None have reported cancer, said Army Lt. Col. (Dr.) Phillip R. Pittman, USAMRIID's medical division chief. Some have fathered or given birth to healthy babies. One did show possible signs of multiple sclerosis symptoms six weeks after receiving her first shot last summer, but USAMRIID officials believe that is a coincidence, he said.
A 1996 USAMRIID study that included 35 women found that seven of the 35 vaccinated women gave birth to healthy children. One has delivered a second healthy child, Pittman said.
Is the vaccine effective?
Probably -- but not absolutely.
When the vaccine was licensed in 1970, it wasn't because of the military or concerns about germ warfare. Back then, anthrax was an occupational disease contracted by coming into contact with contaminated animals, or their fur or hides.
The study focused on preventing cutaneous anthrax because that was the most common form. Results were impressive.
Today's vaccine is even more effective -- four times as potent as the original, Friedlander said.
Whether the vaccine works against inhalation anthrax is another question. Although five cases of inhalation anthrax occurred during the 1970 test, none of the victims of the disease had been vaccinated. But there were too few cases to determine whether it was effective against inhaled anthrax.
How is the vaccine tested?
Today, the rarity of the disease and the practical elimination of a domestic wool mill industry makes further clinical studies impossible.
Instead, researchers test the vaccine with animals, which are then exposed to aerosolized anthrax.
The Institute of Medicine notes in a recent report that "the vaccine has been shown to provide protection in studies using rhesus monkeys."
USAMRIID researchers, who conducted the monkey studies with a highly virulent anthrax strain, say the vaccine gave rabbits similar protection when challenged with equally virulent strains.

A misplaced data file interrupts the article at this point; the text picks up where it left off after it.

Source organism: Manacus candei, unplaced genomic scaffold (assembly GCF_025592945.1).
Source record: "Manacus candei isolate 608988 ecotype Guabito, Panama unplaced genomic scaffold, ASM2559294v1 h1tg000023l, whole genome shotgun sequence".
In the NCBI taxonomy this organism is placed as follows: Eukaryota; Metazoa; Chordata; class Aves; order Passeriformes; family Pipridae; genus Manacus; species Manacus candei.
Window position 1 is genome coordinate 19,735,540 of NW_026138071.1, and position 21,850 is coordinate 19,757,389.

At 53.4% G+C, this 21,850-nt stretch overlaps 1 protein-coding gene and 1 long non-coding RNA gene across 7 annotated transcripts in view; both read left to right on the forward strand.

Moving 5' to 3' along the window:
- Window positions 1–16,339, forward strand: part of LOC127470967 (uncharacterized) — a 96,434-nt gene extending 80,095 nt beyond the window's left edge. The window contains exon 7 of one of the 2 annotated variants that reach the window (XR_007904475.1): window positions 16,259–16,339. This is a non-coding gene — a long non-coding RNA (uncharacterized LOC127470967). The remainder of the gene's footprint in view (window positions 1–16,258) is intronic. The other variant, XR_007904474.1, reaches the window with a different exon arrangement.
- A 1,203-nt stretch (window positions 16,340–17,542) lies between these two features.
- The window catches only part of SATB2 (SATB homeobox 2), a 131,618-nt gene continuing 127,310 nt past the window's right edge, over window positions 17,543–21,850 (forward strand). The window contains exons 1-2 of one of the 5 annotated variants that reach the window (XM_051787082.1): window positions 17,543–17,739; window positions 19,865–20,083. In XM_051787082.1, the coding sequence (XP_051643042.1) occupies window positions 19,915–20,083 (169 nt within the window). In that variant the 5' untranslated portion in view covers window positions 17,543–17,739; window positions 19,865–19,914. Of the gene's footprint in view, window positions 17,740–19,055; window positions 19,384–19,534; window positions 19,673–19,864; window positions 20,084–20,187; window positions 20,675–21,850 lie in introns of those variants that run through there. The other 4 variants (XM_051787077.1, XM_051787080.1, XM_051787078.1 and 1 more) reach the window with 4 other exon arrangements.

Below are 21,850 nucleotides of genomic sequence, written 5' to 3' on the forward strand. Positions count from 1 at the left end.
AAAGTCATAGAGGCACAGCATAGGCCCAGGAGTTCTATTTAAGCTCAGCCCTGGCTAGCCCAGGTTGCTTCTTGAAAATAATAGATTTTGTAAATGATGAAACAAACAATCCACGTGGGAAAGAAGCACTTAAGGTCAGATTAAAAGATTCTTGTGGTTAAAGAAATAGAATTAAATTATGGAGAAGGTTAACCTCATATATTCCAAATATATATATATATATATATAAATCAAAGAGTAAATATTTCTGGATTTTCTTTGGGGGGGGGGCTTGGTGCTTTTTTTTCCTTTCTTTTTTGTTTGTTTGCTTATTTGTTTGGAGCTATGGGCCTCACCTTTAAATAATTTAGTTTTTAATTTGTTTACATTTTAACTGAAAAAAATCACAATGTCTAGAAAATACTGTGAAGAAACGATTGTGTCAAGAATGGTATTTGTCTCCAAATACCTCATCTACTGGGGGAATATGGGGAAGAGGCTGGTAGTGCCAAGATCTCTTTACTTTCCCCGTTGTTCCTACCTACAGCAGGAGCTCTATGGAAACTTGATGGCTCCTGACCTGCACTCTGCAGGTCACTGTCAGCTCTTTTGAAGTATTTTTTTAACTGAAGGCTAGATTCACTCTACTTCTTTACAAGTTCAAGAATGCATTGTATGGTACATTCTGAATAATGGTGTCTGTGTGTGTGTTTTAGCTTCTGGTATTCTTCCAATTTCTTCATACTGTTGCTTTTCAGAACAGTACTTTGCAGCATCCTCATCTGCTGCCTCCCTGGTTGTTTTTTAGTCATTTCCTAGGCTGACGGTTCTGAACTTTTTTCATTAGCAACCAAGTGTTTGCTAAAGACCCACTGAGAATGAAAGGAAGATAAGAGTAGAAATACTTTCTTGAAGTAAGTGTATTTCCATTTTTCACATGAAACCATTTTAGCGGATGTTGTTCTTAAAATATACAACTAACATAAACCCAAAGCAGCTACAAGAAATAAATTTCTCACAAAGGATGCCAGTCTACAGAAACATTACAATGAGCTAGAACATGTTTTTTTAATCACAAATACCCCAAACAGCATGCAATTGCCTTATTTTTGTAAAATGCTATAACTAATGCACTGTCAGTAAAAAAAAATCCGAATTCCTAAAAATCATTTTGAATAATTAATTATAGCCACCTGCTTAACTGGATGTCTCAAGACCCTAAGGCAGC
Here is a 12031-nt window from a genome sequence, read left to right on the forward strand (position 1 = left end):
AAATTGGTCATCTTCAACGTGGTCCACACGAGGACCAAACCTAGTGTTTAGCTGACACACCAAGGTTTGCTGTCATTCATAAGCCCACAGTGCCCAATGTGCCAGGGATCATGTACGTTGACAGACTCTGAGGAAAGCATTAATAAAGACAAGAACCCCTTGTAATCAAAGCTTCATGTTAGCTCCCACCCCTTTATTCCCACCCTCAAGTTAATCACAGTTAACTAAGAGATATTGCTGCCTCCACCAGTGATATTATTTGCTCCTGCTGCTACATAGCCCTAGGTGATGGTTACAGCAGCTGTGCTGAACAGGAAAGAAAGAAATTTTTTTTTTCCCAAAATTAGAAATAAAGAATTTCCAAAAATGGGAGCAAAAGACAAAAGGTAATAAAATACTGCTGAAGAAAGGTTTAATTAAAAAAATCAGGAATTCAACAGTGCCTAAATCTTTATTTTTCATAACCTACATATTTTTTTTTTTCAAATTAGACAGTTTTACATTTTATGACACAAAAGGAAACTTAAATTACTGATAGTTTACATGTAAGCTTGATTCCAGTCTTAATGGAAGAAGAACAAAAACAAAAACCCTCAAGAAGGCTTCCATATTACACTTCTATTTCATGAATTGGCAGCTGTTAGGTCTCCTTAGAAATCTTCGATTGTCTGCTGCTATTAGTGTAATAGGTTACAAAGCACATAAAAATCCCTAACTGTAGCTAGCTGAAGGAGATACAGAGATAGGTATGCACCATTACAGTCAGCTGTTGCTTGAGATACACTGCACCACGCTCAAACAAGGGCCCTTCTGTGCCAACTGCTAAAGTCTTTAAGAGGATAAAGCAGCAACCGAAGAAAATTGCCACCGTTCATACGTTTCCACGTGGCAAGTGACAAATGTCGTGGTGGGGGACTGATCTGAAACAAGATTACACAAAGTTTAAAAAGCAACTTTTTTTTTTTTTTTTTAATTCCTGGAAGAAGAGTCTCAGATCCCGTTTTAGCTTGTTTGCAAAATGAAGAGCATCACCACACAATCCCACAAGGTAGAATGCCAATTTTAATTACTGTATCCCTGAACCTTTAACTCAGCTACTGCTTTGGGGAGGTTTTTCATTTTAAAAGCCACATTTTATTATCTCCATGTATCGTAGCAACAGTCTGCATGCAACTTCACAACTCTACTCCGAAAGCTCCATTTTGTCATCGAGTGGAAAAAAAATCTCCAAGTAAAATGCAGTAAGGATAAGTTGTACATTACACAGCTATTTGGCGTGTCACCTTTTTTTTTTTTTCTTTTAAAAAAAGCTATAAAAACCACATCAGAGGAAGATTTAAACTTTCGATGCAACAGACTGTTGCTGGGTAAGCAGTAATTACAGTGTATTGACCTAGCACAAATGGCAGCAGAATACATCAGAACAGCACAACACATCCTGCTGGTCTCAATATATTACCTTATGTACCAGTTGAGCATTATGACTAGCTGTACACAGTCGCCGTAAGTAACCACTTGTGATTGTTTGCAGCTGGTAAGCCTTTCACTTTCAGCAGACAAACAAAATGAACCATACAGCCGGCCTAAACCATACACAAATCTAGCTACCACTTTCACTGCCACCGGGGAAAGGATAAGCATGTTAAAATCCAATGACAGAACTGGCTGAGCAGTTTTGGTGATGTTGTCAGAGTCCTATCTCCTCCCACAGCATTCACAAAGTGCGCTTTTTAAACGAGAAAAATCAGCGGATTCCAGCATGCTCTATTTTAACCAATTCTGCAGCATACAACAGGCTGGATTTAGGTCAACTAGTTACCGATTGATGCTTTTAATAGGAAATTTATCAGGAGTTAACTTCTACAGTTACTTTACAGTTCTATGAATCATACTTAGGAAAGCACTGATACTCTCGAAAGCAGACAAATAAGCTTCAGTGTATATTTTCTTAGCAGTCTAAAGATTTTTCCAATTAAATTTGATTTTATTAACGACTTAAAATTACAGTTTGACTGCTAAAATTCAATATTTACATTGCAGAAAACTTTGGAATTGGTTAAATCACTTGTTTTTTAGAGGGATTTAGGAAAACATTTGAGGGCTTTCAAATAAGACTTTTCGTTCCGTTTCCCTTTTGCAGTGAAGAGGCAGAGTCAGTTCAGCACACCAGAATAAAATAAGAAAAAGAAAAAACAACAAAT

Results are less impressive with some other animals. Nass points to Army studies that show only 23 percent to 71 percent of guinea pigs survived when exposed to aerosolized anthrax after vaccination. Mice survived at even lower rates.
"Whether this will carry over to humans has not been established," Nass wrote in the journal Infectious Disease Clinics of North America published by W.B. Saunders Co., Philadelphia.
Test results, says Friedlander, depend on the animal and the particular strain of anthrax used.
Eight of the 32 strains tested on the guinea pigs overcame the vaccine.
But Friedlander says the guinea pig isn't as reliable a predictor of human reaction.
"We believe the rhesus monkey is a better predictor of how humans respond to the anthrax vaccine than the guinea pig," Friedlander said. All but one of the 45 rhesus monkeys exposed to inhalation anthrax survived.
Nass isn't impressed. She says the guinea pig studies can't be ignored because the great bulk of anthrax research has been conducted with guinea pigs.
"They can't throw away the guinea pigs," Nass said.